Braising is a slow cooking technique that uses liquid to transform tough cuts of meat into tender, flavorful dishes. You can braise beef in the oven or on the stovetop; accompanying vegetables can be cooked in the same pot. You usually brown the outside of the meat and then cook it slowly in a covered pot or pan. The beef is cooked at low to medium temperatures while it is immersed in liquid that covers it up at least half way. The process can take from 1-1/4 to 3 hours and occasionally longer depending on the size and type of the piece of meat.
Braising is also known as pot roasting; the best type of pot to braise beef is heavy and deep with a sturdy lid, like a Dutch oven or a crockpot. It's a process that adds a lot of moisture and tenderness to cuts of meat, including chuck roast, ribs, and brisket, that are usually tough when cooked with a dry method. These cuts of beef are often less expensive than more tender meat, so braising can be a very economical cooking method.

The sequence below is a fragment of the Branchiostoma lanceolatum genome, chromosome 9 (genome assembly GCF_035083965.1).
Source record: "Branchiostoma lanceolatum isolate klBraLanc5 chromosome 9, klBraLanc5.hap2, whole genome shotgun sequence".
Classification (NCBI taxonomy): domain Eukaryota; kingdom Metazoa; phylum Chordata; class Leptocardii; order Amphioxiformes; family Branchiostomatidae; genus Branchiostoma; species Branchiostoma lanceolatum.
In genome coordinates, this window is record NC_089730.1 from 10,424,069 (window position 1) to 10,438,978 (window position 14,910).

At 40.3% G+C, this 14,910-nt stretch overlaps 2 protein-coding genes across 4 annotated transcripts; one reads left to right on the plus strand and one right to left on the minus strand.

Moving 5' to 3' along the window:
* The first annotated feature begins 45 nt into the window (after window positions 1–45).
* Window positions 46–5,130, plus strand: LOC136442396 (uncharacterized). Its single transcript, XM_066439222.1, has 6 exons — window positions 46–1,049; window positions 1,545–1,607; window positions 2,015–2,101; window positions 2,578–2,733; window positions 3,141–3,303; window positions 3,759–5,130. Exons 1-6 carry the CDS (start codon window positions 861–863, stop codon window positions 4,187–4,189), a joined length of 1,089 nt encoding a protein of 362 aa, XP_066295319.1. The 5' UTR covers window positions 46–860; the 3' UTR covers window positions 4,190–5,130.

The first step to braise beef is to brown all sides of the meat. Add a small amount of oil or butter to the pot or pan and saute the beef on medium to high heat. Move and turn the meat frequently until it is evenly browned, or seared, on all sides. Then remove the meat, pour the fat and any drippings from the pot, and add vegetables such as onions, carrots, or potatoes, if any. Saute the vegetables for a few minutes.
The next step to braise beef is to put the meat back in the pot and add cooking liquid. Common liquid choices are water, wine, beer, juice, or stock or a combination of them. The liquid should cover the meat about half way. Any seasonings should also be added at this point.
If you are braising beef on the stovetop, bring the liquid to a boil and then cover the pot and reduce to low heat. Allow the pot to simmer and slowly cook the beef. If you are using a crockpot to braise beef, cover it and turn it on to a low setting. If you are preparing it in the oven, cover the pot tightly and put it in the middle with the temperature set to 325° to 350° Fahrenheit (163° to 177° Celsius). Allow the beef to cook until it is "fork tender."
Once the beef is cooked, the liquid can be made into a sauce to serve with it. Remove the meat and vegetables from the pot. Cook the liquid until it thickens, which is called reducing it, and add seasonings. Another method is to thicken the liquid with corn starch or flour to make gravy. Serve along with the meat and vegetables and enjoy.